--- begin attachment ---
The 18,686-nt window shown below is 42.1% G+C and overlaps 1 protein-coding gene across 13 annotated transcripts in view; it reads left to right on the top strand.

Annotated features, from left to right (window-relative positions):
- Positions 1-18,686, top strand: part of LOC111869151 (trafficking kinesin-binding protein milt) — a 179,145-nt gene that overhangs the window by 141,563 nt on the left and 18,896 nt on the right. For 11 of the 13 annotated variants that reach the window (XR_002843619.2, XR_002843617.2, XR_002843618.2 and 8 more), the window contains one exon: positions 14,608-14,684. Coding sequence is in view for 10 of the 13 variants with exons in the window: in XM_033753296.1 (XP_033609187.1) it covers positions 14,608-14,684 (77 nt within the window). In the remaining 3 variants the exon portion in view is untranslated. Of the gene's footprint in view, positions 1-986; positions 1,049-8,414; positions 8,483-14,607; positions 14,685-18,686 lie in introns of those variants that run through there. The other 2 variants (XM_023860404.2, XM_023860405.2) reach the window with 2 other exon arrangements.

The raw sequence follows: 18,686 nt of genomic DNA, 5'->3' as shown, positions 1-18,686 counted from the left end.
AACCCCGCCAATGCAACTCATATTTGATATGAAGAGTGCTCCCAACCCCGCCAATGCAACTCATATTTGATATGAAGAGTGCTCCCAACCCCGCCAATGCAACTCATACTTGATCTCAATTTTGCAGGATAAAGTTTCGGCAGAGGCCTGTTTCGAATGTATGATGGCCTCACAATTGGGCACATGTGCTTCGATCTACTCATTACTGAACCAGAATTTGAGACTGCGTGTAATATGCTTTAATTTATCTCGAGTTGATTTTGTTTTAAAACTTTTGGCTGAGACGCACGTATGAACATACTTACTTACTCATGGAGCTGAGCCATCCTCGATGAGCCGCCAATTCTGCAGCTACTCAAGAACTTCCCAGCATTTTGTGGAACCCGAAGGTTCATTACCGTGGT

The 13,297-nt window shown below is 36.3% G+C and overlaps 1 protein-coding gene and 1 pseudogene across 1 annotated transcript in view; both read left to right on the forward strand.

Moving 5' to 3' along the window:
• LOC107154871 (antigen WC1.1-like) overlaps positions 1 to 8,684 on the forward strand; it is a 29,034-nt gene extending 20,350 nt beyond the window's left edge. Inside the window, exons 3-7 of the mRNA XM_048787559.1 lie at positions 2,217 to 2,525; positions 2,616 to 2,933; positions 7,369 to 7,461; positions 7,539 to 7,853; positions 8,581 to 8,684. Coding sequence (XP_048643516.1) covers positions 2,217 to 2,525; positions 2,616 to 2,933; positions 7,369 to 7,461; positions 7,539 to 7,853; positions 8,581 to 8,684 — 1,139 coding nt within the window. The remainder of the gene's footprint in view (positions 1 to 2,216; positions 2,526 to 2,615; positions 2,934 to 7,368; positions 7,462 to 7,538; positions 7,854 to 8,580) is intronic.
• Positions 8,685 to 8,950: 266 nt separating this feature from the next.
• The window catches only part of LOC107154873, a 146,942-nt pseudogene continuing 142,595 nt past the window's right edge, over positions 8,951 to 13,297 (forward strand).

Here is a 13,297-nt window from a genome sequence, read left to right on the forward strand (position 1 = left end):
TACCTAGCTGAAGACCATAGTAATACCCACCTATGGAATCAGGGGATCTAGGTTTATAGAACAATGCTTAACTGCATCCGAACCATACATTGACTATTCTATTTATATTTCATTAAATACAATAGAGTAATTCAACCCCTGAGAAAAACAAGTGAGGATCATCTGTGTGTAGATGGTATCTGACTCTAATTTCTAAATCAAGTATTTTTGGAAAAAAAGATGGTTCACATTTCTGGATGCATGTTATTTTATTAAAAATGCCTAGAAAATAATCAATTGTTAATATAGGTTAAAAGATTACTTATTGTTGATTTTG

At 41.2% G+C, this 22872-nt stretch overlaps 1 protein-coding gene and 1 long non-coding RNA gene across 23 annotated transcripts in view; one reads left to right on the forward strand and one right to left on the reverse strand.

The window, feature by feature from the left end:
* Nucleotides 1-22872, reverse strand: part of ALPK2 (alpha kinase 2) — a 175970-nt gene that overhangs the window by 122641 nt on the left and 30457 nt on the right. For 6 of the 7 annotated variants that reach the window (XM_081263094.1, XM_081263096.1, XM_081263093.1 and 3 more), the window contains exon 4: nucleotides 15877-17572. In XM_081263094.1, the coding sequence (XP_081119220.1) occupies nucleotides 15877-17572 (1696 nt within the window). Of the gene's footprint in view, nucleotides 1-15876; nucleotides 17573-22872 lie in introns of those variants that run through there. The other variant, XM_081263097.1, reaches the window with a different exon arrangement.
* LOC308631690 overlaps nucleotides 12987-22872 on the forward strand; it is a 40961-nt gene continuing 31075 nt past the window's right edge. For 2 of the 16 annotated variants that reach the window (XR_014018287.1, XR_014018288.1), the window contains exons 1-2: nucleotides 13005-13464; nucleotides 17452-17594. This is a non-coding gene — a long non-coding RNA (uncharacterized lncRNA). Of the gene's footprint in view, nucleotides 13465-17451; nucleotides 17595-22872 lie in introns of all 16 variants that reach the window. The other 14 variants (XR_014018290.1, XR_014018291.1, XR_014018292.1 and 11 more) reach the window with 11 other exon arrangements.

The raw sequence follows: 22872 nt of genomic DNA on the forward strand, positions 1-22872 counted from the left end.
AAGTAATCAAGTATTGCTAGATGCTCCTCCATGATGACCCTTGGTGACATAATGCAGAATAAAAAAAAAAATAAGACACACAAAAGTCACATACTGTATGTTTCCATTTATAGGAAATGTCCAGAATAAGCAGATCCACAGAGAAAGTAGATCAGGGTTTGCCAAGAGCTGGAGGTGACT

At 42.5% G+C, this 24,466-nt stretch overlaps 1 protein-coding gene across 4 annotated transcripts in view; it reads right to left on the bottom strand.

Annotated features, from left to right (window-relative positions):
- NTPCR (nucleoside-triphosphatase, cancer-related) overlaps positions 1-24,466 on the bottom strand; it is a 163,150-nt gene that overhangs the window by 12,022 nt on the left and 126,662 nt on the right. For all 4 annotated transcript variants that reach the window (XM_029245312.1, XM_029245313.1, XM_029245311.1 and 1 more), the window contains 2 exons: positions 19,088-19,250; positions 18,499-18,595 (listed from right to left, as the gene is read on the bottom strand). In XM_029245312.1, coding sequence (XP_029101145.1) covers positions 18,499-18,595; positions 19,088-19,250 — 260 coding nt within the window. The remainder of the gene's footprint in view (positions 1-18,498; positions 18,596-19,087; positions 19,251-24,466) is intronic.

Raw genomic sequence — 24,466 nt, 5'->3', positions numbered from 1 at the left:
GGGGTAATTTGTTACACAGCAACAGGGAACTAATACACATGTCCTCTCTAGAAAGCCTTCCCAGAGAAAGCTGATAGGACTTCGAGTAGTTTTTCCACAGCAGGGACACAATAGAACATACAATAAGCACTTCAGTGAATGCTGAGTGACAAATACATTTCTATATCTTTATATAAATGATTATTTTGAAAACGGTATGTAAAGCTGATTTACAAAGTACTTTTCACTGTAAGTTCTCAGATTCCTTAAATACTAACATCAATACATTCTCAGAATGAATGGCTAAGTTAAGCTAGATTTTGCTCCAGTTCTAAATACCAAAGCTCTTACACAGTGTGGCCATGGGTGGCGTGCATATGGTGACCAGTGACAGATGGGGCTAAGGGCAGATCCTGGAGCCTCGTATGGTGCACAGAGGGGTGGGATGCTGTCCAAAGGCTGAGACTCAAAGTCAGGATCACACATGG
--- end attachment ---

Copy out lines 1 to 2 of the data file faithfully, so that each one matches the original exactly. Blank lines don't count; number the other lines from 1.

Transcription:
The 18,686-nt window shown below is 42.1% G+C and overlaps 1 protein-coding gene across 13 annotated transcripts in view; it reads left to right on the top strand.

Annotated features, from left to right (window-relative positions):